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Tuesday, 13 February, 2001, 11:54 GMT
Analysis: Ukraine's economy
Ukraine's president Leonid Kuchma has hit back at protestors' demands for his resignation by claiming that their action is a threat to the country's economy. BBC News Online's Jorn Madslien finds out whether he has a point.
Ukraine is climbing out of a recession that has lasted for almost a decade.
In the past year, a fragile political stability has meant that some economic reforms were introduced, encouraging investors to start putting their money there.
But these same investors may decide to turn their back on the Ukrainean economy, if the allegations about corruption in President Kuchma's government continue to create political unrest which may put the breaks on the reforms.
"Strong growth in the fourth quarter [of 2000] is estimated to have brought annual real gross domestic product (GDP) to at least 5.4%", according to the Economist Intelligence Unit.
Continued growth should be supported by the arrival of World Bank funds.
But the Bank, as well as the International Monetary Fund, have repeatedly insisted that the reforms must speed up.
In early February, the IMF delayed the hand-over of a $190m loan due to slow economic reform - a loan which is part of an extended funds facility of $2.6bn that was released in December after having been frozen since September 1999 for similar reasons.
Delay in reform is linked to political instability and a recent wave of allegations which centre on President Kuchma.
The allegations are that Mr Kuchma ordered the murder of the editor of a Ukrainian internet newspaper which focused on corruption, the journalist Georgio Gongadze.
"He can't control the situation. New revelations continue to come out," said the Economist Intelligence Unit's senior economist Dr Rupinder Singh.
The investors who have entered Ukraine "know what kind of country they are putting their money in", an emerging markets economist with a major investment bank in London said.
But mainstream investors remain frightened of the country's reputation as lawless and corrupt, the emerging markets economist said.
Consequently, only $3.6bn investments have flowed into the country since 1991.
Investors dislike uncertainty
The investors' concern is not that many Ukrainians now believe the president is himself deeply corrupt.
Political turbulence not only makes it difficult to predict future earnings on their investments, it also makes it more difficult for Ukraine's government to push through reforms.
"What is happening around Ukraine... makes it very hard for the government to demand effective work or to introduce effective policies," Ukraine's prime minister Viktor Yushchenko said in an interview on Ukrainian television on Monday.
Ambitious growth prediction
The investment community has, by and large, approved of what President Kuchma was doing during 2000.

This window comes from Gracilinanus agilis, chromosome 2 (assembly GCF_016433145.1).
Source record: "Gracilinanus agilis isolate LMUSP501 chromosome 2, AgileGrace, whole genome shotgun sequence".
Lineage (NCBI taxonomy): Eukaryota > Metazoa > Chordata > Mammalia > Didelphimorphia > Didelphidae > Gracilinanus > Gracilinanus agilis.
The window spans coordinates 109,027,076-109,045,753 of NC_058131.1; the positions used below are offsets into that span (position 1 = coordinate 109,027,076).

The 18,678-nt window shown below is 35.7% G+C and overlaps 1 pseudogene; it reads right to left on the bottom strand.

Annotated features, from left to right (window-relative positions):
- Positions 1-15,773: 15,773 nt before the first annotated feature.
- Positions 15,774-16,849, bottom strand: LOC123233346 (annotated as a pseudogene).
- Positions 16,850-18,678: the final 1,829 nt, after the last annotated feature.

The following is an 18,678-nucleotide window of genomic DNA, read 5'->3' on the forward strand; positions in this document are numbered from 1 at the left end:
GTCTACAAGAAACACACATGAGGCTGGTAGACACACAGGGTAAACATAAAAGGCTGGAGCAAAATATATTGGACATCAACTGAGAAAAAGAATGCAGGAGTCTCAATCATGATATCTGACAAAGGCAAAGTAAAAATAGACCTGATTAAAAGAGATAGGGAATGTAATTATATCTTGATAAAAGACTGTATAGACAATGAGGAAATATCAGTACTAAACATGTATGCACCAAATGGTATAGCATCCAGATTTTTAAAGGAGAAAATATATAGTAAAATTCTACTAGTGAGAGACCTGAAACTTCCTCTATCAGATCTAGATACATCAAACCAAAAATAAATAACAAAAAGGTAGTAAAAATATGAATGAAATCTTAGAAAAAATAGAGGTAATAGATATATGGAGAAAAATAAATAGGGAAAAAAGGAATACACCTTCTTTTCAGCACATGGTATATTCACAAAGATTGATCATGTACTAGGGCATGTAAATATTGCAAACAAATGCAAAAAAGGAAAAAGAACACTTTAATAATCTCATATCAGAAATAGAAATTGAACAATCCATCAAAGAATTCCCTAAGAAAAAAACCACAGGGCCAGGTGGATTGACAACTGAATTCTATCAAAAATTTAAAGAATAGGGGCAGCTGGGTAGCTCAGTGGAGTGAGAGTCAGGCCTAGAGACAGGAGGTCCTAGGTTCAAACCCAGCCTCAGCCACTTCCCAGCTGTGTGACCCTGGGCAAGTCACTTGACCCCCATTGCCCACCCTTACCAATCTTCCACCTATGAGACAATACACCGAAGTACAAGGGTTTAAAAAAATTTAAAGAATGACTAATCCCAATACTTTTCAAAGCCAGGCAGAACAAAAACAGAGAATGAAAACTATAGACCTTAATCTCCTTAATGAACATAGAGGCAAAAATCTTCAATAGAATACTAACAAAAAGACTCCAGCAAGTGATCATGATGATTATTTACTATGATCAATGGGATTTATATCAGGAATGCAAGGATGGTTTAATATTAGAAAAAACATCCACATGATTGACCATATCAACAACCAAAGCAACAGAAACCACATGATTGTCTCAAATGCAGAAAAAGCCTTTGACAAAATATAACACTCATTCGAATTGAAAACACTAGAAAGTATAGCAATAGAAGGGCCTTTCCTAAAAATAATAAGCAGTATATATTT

Last year's improved business and investment environment - which resulted from improved political stability and great willingness to push on with economic reforms - boosted investment into Ukraine from $437m in 1999 to $583m, according to the Ukrainian economy ministry.
But the ministry's ambitious prediction that investment this year will grow to $900m is laughable given the current political tension, the emerging markets economist said.
"It is the most unstable time now since the beginning of the reforms," he said.
So while the investors have favoured some of Mr Kuchma's policies, they are not prepared to stand up and defend him.
"One could argue that resignation [by Mr Kuchma] would bring the problem to an end, so there's an exit to the situation," the economist said.
"On the other hand, there are no guarantees that his replacement would be any better," he said.
"Kuchma has ridden on the coat tails of his Prime Minister," said Dr Singh.
But the Prime Minister may be tarnished by association if voters see him as the President's ally, and power could then instead transfer to the Socialist Party leader Oleksandr Moroz - an option few investors would like, the emerging markets economist added.
A weaker president
The most likely outcome, according to the EIU, is that Mr Kuchma will weather the political storm.
But given that it is likely to rage on for several months he is expected to come out of it a weaker president.
"Although Mr Kuchma has so far rejected all calls for his resignation, his ability to pursue his policy agenda has been hampered," said Dr Singh.
But the protesters attacking Mr Kuchma only amount to a few thousand in a country with 50 million people, so investors will shrug off their worries and the investment flows into Ukraine are expected to continue to grow.
In addition, Ukraine's exports will remain strong - with the exception of steel which has been hit by weak world markets.
But industrial reform is expected to remain painfully slow, the government's tax revenues - which have been falling steadily for years - will remain low, poverty will remain widespread, and the country's GDP will not climb fast.
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